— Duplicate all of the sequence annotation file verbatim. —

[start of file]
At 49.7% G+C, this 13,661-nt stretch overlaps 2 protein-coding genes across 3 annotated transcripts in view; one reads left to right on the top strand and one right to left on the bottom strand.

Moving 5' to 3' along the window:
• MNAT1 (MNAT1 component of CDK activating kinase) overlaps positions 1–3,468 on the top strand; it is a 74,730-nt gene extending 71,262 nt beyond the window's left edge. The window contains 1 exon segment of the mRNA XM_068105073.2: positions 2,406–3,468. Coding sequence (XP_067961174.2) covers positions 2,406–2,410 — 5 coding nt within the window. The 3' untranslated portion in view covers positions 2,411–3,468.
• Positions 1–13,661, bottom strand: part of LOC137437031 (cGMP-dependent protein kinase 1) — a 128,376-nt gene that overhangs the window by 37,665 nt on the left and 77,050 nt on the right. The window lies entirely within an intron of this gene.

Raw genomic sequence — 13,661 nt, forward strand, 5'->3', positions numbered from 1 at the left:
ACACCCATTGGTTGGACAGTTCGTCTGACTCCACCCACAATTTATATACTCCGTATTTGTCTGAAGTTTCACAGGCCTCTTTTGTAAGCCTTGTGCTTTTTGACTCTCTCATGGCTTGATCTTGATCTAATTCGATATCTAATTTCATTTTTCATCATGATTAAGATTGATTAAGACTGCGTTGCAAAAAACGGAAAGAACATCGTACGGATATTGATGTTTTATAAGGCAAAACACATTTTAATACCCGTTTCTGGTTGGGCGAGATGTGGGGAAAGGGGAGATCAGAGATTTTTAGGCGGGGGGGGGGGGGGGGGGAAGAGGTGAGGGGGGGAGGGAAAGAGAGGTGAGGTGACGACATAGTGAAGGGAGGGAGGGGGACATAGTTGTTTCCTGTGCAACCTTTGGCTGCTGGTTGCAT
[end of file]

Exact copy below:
At 49.7% G+C, this 13,661-nt stretch overlaps 2 protein-coding genes across 3 annotated transcripts in view; one reads left to right on the top strand and one right to left on the bottom strand.

Moving 5' to 3' along the window:
• MNAT1 (MNAT1 component of CDK activating kinase) overlaps positions 1–3,468 on the top strand; it is a 74,730-nt gene extending 71,262 nt beyond the window's left edge. The window contains 1 exon segment of the mRNA XM_068105073.2: positions 2,406–3,468. Coding sequence (XP_067961174.2) covers positions 2,406–2,410 — 5 coding nt within the window. The 3' untranslated portion in view covers positions 2,411–3,468.
• Positions 1–13,661, bottom strand: part of LOC137437031 (cGMP-dependent protein kinase 1) — a 128,376-nt gene that overhangs the window by 37,665 nt on the left and 77,050 nt on the right. The window lies entirely within an intron of this gene.

Raw genomic sequence — 13,661 nt, forward strand, 5'->3', positions numbered from 1 at the left:
ACACCCATTGGTTGGACAGTTCGTCTGACTCCACCCACAATTTATATACTCCGTATTTGTCTGAAGTTTCACAGGCCTCTTTTGTAAGCCTTGTGCTTTTTGACTCTCTCATGGCTTGATCTTGATCTAATTCGATATCTAATTTCATTTTTCATCATGATTAAGATTGATTAAGACTGCGTTGCAAAAAACGGAAAGAACATCGTACGGATATTGATGTTTTATAAGGCAAAACACATTTTAATACCCGTTTCTGGTTGGGCGAGATGTGGGGAAAGGGGAGATCAGAGATTTTTAGGCGGGGGGGGGGGGGGGGGGAAGAGGTGAGGGGGGGAGGGAAAGAGAGGTGAGGTGACGACATAGTGAAGGGAGGGAGGGGGACATAGTTGTTTCCTGTGCAACCTTTGGCTGCTGGTTGCAT